tion should have some little weight with them in 
pressing measures which must render the remainder 
of my life miserable. I state myself as pledged to 
his majesty for the gratitude and full satisfaction 
of Ireland. I have not, indeed, in my despatches 
risked such an assertion, but I thought in so par- 
ticular an instance a slight deviation from fact 
meritorious.' 1 

The Cork contract did not stand alone. The suc- 
cesses of Paul Jones had fired the emulation of the 
Irish smugglers who had set up business on their own 
account. The visits of the American privateers were 
confined to the late spring and summer. The Irish 
were on the spot and could choose their own season. 
At the beginning of March two large cutters, the 
4 Black Prince' and the 'Black Princess,' showed them- 
selves under French colours in the Irish Channel. Th ey 
were Irish built and manned by Irish sailors. They 
had taken out commissions at Dunkirk, and, armed 
to the teeth, occupied themselves in stopping the mail 
packets between Holyhead and Dublin, plundering the 
passengers, sinking the bags, and holding the vessels 
to ransom. The ' Princess ' was the largest cutter ever 
seen on the coast, 2 long, black-sided, swift as a race- 
horse, and carrying eighteen nine-pounders. For four 

1 1 The Viceroy to Lord Hillsbo- 2 She was commanded by a man 
rough, February 17.' named MacCarty, of Newry. 



book months these rovers remained masters of the Channel. 
_ VL - Other minor craft started into similar activity. The 
mItcIi W a terford and Milford packet was taken, c our bishop's 
daughter on board,' and ransomed for 160 guineas. 
Waterford Harbour was practically blockaded : the 
merchants enquired ironically whether England had 
given them back their trade only to let it be de- 
stroyed by negligence : if this was the meaning of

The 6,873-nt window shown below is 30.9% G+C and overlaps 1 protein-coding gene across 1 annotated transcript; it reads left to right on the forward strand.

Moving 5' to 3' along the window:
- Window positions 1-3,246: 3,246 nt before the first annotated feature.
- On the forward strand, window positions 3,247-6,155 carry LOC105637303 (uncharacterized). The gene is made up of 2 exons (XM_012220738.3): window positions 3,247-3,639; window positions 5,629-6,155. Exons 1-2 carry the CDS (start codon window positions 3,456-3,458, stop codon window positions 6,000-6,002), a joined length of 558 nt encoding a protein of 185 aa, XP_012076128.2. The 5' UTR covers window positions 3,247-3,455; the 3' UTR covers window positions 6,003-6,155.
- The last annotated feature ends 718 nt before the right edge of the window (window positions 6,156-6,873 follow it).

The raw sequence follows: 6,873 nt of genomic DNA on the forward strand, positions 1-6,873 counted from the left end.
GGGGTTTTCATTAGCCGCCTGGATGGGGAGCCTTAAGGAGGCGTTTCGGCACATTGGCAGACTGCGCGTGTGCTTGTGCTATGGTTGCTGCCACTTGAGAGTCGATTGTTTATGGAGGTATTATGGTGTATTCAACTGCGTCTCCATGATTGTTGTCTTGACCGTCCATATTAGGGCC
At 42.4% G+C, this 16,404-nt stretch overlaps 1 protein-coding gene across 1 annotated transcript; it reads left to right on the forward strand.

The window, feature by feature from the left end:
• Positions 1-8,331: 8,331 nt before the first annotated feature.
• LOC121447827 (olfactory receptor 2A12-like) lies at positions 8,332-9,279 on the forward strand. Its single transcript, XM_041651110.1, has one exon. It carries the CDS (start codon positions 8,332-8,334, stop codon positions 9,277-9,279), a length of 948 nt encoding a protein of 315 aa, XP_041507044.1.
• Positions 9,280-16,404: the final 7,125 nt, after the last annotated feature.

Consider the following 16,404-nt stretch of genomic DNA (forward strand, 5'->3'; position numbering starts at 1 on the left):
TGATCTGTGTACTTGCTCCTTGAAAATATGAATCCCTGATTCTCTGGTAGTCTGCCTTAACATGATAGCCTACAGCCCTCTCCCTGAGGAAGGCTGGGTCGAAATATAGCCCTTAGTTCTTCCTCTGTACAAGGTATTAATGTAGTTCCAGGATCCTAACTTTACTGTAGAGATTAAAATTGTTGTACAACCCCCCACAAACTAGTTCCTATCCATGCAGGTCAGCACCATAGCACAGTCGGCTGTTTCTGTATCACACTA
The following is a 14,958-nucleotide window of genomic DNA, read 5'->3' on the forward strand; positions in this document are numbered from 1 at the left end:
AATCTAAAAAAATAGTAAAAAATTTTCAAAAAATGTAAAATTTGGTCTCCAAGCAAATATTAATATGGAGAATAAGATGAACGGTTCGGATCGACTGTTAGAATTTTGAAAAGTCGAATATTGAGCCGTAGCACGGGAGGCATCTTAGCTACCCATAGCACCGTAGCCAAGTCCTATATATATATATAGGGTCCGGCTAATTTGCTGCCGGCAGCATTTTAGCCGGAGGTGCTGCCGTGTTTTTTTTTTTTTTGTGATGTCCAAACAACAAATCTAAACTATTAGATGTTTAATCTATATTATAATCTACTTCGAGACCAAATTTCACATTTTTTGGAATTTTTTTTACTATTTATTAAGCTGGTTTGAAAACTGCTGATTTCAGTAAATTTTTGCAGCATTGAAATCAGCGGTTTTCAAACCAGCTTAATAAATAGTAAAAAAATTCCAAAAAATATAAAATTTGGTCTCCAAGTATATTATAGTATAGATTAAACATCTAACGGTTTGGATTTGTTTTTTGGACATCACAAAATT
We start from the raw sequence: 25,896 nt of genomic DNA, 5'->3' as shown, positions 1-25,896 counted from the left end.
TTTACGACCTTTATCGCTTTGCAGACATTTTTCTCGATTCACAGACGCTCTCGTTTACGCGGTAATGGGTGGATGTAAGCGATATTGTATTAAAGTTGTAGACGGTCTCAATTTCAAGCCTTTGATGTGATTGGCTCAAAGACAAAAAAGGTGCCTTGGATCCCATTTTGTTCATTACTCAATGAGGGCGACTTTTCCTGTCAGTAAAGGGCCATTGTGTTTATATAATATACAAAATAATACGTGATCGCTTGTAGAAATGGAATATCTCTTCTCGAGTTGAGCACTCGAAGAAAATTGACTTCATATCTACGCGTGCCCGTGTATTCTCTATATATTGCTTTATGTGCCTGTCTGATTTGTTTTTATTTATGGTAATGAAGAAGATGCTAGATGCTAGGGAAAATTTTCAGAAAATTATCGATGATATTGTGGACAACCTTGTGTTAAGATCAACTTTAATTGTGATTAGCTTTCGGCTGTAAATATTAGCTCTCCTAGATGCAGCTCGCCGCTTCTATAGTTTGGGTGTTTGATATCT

English sovereignty of the seas, the sooner it came to 
an end the better. 1 

The Viceroy described his situation as 'beyond 
measure disagreeable.' While alfairs were going on 
thus fatuously out of doors, the Parliament was 
equally busy in adding to his sorrows. On the 1st 
of March the Irish Lords and Commons were invited 
to express by formal resolution their gratitude for 
the repeal of the trade laws. Mr, Grattan, supported 
by Yelverton, intimated that if much had been done 
more remained to be done. The spirit of Molyneux 
was awake again. Ireland was still in bondage, so long 
as she was bound by laws to which she had not her- 
self consented. Poynings' Act must be modified. The 
Act passed in England in the sixth year of George 
the First 2 must be repealed, and Ireland's birthright 
as a free nation must be at once restored to her. 
The leap from regulations of trade to political 

1 Miscellaneous MSS. S. P. 0., 
March, April, May, and June, 1780. 

2 This Act, round which so se- 
vere a battle was now to be foug-ht, 
had originated in the Irish House of 
Peers having- presumed to act as a 
Court of Ultimate Appeal. The 
Act declared ' that the King- and 
Parliament of Great Britain had 
authority to bind the kingdom and 

people of Ireland ; ' and that the 
House of Lords in Ireland had no 
jurisdiction i to affirm or reverse' 
any judgment given in the King's 
Courts of law there. 'All pro- 
ceedings before the said House of 
Lords upon any such judgment 
were thereby declared to be null 
and void.' 




independence was across a chasm too wide as yet for chap 
the nerves of the majority of the members. They 
could remember that England had just done what 
was right and liberal. They could see that consti- 
tutional questions ought not to be forced at the point 
of the bayonet. Even the Duke of Leinster thought 
the time improper for political agitation. Grattan 
had argued that Ireland was still at England's mercy, 
that what England had done England could undo, 
and as to the unsuitableness of the time England's 
difficulty was Ireland's opportunity. The House 
could not at the moment rise to the level of these high 
reasonings. The address of thanks was passed without 
an amendment. But the vision which Grattan had 
opened had set the Irish pulses tumultuously beating. 
He had led the country to its late victory. He 
perhaps understood the condition under which the